I’m not sure if this one is actually hypocrisy per se, though? Discuss.

Public Breakdown, Private Apology

Somebody has a bad reaction to something you do, which everybody can see, then they give an apologetic explanation, one that makes them look worse and you look better. The apology is in private. This way, they manage to make you look like a monster but still say they’re being reasonable and kind to you.

This one has happened to me a couple of times in my life. Once, we were moving house. My mum asked me to go to the old house at a certain time so we could pack up and move stuff. She, my sister and my sister’s then-boyfriend rocked up at least an hour late, at which time I started to leave because I had to go to work. My mum was apologetic, but I said something Not Very Nice like ‘I’m used to it’ in a mean, sarcastic way. (I’m not absolving myself here.) Mum started crying in front of the others. Later on, she came to me privately, when nobody else would see the admission, and told me she was crying because she was sad at how bad she treated me. So, I’m still a monster in everybody’s eyes, and Mum thinks she’s patched us up without admitting to anybody else that she’s done anything wrong.

Mrs Deagling

Weak. Strong. Strong. Weak. Witch is it?

This when somebody tries to act both strong and weak at the same time, whichever one will support their position. Named after the character in Gremlins who did a long, delight-filled rant about how she’d destroy our hero’s dog; then acted like a weak old lady when the dog barked at her.

The buses in my city once had stickers on the back that said “Please give way to the bus. It’s the law.” ‘Please’ – position of weakness. ‘It’s the law’ – position of strength. Every time I saw them (Every. Time), I’d immediately think ‘Pick one. One!’ (They eventually did.)

They looked something like this, but with the extra words.

You Mean It Worked?!?

This is me.
Don’t treat me like I’m this.

This one is purposely trying to do something, then getting upset at the results of exactly what you were trying to do.

I’m my own worst example of this: I spend most of my life acting like a child. I deliberately and with malice aforethought try to give people the impression I’m about nine years old. Then I get quite upset if people treat me like a child. The horror!

I’m Horrible To You. Tell Me I’ve Been Good.

No matter what a jerk you are, you’re good.

I’ve noticed that there are a lot of people out there who will keep committing a certain bad behaviour, oftentimes directly affecting you; then, when you call them on it, they’ll say ‘you can’t call me a bad behaviourer! That’s hurtful to me!’ (Never mind how hurtful their behaviour is to you, or to the people around you.)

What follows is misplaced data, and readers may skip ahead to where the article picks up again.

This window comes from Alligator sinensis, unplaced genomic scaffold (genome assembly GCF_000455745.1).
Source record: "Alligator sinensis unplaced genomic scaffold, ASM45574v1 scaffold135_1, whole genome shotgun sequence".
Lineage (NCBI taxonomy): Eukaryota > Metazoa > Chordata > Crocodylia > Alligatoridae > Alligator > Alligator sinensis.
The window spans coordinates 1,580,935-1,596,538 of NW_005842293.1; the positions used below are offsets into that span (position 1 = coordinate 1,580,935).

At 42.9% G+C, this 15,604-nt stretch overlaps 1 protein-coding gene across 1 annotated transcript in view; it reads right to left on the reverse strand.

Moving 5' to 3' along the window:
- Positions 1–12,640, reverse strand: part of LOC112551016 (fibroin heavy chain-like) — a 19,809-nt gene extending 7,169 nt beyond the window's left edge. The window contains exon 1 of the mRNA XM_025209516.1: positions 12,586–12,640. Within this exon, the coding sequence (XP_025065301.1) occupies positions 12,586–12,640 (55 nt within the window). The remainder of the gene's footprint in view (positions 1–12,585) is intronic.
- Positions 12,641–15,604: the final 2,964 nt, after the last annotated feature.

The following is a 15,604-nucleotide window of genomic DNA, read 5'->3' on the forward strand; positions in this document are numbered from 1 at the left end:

I was once in Colorado in winter. My bed was in the same room as the TV, which my hosts would watch until late in the night. They told me I was allowed to eat whatever I wanted, but when I did, they complained behind my back when they thought I couldn’t hear them. A couple of years before, where the drains had frozen up, causing a plumbing explosion. This had been fixed, but because of it, I wasn’t allowed to shower. (I got taken to the gym every other day, and showered there.)

So, I couldn’t eat, couldn’t sleep, couldn’t shower and couldn’t leave (remember, I was in a foreign country, and didn’t have access to a car). I felt more like a prisoner than a guest.

One day, a fellow guest came up to me and said my hosts were paying for us to go on a ski trip, because they wanted to feel like good hosts.

I’ve never come closer to outright refusing a ski trip. (Well, one time I did refuse such an offer, but my knee had been damaged in a bike accident at the time.)

Light The Fuse

We’ve all been there. Mrs Deagle (see above) did this with the dog.

I think Daffy says it all, don’t you?

Ignoring Your Own Argument

We’ve all had to… discuss things with people who clearly weren’t listening to (or reading) a word we had to say. But have you ever noticed that sometimes, people don’t listen to themselves, either?

People can go for years using the same argument, then suddenly back track when it’s used against them.

A pseudo example came up on AJS recently: in the Man-Wolf trade collection, there’s a bit where Spider-Man captures an ordinary mugger. The mugger challenges him about his motives. Spider-Man. He spends the next thirteen pages questioning why he does what he does. (It’s resolved on page 62, anyway. He’s not on all those pages, and isn’t always thinking about it when he is.)

Spidey, have you met you?

Spider-Man.

The one superhero whose motive has become so cliché, even normals recognise and shun the quote.

So, there are a few different forms of hypocrisy I’ve noticed.

Thoughts? Can you think of the types I’ve missed? Do you relate to any of these? Or is this all academic?